Each week Cosmos takes a look at the latest projects and news about Citizen Science in Australia.
Yep, it’s that time of the year. Welcome to the wintry heart of flu season, and one enlivened by the menacing shadow of COVID-19. So there’s probably never been a better time to join a very long-running – more than 14 years – study and contribute.
FluTracking is a simple surveillance system that uses the community-minded and the Internet to monitor influenza. If you join up you’ll be contributing to scientific research and helping to track influenza in your community and nationwide. The study started in Australia and has since grown to New Zealand.
And it couldn’t be simpler. Each week during flu season you complete a simple online survey that takes less than 15 seconds. You can sign up for yourself and have other family members in the weekly survey, provided they consent.
FluTracking’s aim is to develop a system that provides community level influenza-like illness surveillance; consistent surveillance of influenza activity across all jurisdictions and over time; and year-to-year comparison of the timing, attack rates, and seriousness of influenza in the community.
Given how little interest most of us have in catching the flu, the results are surprisingly engrossing. I can tell you that, in my postcode, 337 people completed the survey for week ending 5 July. There were 0% reports of fever and coughing across respondents.
More than 140,000 people contribute to FluTracking each week. Over the project’s duration more than 6.5 million surveys have been completed.
To get started and for more information visit the FluTracking website here.
I Spy a Wollemi Pine
The story of the discovery, identification and conservation of the Wollemi pine (Wollemia nobilis) is one of the great modern botanical yarns.
In 1994 a trio of adventurers were looking for new canyons in the Wollemi National Park west of Sydney when they saw a small stand of unusual trees. They took away samples which botanists identified; the tree was only known from the fossil record – the oldest example 200 million years old. The discovery was swiftly dubbed “the dinosaur tree”.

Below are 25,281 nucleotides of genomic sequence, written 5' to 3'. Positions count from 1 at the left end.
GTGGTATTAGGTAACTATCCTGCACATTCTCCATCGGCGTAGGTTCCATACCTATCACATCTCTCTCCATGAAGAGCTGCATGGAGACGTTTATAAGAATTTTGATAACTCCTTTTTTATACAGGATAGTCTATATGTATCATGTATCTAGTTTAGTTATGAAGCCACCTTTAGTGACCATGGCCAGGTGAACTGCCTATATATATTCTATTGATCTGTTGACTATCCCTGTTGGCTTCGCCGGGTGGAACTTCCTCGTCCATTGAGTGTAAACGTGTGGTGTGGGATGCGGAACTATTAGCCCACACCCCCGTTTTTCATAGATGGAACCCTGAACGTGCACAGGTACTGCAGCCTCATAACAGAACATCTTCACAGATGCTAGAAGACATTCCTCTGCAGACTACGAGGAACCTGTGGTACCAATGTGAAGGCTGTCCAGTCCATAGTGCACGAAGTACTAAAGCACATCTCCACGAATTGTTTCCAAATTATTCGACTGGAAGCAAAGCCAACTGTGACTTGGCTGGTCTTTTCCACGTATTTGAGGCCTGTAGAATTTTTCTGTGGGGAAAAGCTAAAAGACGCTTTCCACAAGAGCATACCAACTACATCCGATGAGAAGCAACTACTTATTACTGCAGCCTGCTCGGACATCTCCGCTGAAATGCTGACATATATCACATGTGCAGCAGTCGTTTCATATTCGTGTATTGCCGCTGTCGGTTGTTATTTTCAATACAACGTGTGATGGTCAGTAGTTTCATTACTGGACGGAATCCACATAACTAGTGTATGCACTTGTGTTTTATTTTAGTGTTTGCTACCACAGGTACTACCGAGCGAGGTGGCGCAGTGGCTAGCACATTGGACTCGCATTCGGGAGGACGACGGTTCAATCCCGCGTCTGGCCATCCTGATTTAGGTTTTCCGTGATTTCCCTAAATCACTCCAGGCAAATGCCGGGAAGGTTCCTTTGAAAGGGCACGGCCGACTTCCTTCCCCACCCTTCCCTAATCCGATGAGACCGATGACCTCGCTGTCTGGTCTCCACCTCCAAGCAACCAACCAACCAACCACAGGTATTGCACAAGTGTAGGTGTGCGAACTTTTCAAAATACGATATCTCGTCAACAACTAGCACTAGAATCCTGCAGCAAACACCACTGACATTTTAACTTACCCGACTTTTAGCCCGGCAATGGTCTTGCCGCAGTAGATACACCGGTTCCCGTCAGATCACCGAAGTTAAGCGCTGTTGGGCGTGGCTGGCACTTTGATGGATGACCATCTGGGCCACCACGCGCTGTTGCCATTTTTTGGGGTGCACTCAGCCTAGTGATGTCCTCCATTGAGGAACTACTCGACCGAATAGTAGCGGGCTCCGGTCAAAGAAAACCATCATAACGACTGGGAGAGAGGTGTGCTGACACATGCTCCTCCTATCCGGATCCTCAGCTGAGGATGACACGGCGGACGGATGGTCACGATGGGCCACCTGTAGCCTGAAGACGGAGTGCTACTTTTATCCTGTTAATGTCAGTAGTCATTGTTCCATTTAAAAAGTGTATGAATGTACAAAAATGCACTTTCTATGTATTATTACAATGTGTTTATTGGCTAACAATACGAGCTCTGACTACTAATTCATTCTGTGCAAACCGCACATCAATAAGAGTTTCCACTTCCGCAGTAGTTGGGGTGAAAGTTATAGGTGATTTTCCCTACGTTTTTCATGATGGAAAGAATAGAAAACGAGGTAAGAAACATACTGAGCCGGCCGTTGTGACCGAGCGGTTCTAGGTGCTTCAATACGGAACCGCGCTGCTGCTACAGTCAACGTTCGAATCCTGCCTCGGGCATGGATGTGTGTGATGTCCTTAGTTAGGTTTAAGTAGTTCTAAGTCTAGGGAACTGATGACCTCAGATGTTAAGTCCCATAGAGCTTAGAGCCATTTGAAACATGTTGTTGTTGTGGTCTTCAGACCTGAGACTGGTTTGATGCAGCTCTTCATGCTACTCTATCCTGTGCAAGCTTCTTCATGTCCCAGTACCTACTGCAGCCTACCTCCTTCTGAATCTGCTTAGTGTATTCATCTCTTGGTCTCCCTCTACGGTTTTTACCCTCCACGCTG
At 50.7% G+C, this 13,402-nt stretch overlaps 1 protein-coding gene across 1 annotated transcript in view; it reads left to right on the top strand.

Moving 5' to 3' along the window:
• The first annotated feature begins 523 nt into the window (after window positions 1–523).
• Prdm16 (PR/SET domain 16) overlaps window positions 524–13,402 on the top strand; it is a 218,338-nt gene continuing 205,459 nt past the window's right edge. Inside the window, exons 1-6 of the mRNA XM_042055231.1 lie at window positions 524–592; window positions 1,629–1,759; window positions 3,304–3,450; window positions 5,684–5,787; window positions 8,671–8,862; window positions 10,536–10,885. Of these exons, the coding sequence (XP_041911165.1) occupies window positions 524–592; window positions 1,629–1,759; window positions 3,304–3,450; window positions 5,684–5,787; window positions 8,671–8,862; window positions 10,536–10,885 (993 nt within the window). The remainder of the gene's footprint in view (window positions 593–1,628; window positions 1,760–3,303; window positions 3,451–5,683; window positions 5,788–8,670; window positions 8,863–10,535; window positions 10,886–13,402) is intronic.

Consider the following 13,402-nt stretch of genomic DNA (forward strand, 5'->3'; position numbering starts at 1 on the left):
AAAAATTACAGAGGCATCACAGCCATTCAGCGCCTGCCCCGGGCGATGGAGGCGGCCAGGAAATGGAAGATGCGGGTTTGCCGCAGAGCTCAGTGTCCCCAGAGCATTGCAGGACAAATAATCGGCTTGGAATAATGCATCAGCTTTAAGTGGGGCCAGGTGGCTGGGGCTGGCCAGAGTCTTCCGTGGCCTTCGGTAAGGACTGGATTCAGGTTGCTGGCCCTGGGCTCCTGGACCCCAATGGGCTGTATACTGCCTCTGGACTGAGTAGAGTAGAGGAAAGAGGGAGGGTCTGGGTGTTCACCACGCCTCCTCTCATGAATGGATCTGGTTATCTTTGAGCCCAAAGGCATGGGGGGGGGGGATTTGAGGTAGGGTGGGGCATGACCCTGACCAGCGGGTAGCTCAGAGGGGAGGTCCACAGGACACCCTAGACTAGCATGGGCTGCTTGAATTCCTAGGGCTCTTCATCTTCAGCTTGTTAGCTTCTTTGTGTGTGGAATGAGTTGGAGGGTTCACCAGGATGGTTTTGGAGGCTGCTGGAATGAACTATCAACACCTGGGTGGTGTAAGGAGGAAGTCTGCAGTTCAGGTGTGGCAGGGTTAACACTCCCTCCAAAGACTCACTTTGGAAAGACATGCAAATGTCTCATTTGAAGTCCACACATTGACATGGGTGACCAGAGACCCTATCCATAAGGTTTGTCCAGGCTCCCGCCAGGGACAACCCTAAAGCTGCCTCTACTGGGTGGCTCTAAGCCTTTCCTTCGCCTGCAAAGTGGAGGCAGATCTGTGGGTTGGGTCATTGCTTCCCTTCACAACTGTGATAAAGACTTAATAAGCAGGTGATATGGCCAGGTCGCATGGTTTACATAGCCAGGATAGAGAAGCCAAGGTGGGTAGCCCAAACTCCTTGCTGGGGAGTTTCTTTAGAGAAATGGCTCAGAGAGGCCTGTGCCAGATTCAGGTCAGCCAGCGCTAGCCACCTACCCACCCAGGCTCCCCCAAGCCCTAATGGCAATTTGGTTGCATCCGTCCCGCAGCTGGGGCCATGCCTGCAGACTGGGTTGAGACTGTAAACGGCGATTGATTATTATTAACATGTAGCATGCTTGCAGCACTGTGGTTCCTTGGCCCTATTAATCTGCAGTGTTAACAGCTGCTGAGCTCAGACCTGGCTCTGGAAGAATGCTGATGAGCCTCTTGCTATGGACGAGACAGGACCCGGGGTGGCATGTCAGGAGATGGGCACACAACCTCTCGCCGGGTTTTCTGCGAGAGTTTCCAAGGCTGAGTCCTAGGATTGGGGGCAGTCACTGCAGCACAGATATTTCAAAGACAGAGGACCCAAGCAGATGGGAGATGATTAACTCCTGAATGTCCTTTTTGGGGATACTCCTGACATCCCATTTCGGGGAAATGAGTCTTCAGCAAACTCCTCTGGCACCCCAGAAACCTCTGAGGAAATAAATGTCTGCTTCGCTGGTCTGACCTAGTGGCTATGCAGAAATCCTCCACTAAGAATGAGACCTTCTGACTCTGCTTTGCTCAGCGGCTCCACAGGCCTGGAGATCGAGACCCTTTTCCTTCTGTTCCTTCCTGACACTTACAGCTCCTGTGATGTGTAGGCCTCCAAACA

In order to protect the tiny wild population of W. nobilis – less than 100 individuals – a cultivation program was instituted, with Wollemi pines being sold commercially and proceeds from sales assisting conservation. As a result, the dinosaur tree has literally gone around the world.
Launched in late 2019, I Spy a Wollemi Pine is an initiative of Australian Botanic Garden researchers to use citizen science to investigate where exactly Wollemi pines are seen in gardens across Australia, and worldwide
They want to know the hottest, coldest, wettest and driest places where “wollies” are growing to gain insights into the tree’s environmental tolerances, and help manage the species through climate change. Researchers also hope the project raises awareness of the importance of gardens in conserving threatened plants.
Results were coming in a steady pace when COVID-19 restrictions hit, and the project is officially ongoing. Most results as of late March had come from Australia (just over 50%), but there were also responses from Canada, Germany, New Zealand, the UK and the US.
To get started, go to a survey page here, where you’ll also find links to more information about the project.
Ian Connellan is editor-in-chief of the Royal Institution of Australia.
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